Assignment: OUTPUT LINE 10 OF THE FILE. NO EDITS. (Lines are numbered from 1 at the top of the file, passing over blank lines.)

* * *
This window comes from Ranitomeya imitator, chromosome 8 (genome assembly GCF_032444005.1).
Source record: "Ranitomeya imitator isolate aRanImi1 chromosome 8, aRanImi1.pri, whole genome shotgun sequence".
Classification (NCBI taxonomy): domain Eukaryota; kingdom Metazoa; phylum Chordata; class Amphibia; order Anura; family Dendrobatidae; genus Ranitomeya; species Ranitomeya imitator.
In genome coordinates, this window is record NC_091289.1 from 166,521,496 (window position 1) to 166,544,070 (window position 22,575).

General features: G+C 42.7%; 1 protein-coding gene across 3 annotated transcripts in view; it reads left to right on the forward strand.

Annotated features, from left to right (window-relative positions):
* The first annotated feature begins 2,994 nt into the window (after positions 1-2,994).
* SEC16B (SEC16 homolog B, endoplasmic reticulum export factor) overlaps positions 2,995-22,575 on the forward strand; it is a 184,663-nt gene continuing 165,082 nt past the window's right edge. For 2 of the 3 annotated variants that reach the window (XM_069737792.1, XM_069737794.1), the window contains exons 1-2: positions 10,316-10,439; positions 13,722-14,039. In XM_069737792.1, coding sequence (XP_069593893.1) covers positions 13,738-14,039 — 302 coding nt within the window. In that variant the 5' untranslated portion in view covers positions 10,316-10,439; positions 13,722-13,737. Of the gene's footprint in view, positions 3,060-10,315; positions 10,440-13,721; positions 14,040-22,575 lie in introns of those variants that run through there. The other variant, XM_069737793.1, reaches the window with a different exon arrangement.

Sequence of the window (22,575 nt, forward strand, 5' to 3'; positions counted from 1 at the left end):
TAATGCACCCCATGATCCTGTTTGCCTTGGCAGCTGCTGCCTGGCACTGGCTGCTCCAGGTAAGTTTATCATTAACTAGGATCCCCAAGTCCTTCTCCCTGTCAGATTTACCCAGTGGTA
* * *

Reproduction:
TAATGCACCCCATGATCCTGTTTGCCTTGGCAGCTGCTGCCTGGCACTGGCTGCTCCAGGTAAGTTTATCATTAACTAGGATCCCCAAGTCCTTCTCCCTGTCAGATTTACCCAGTGGTA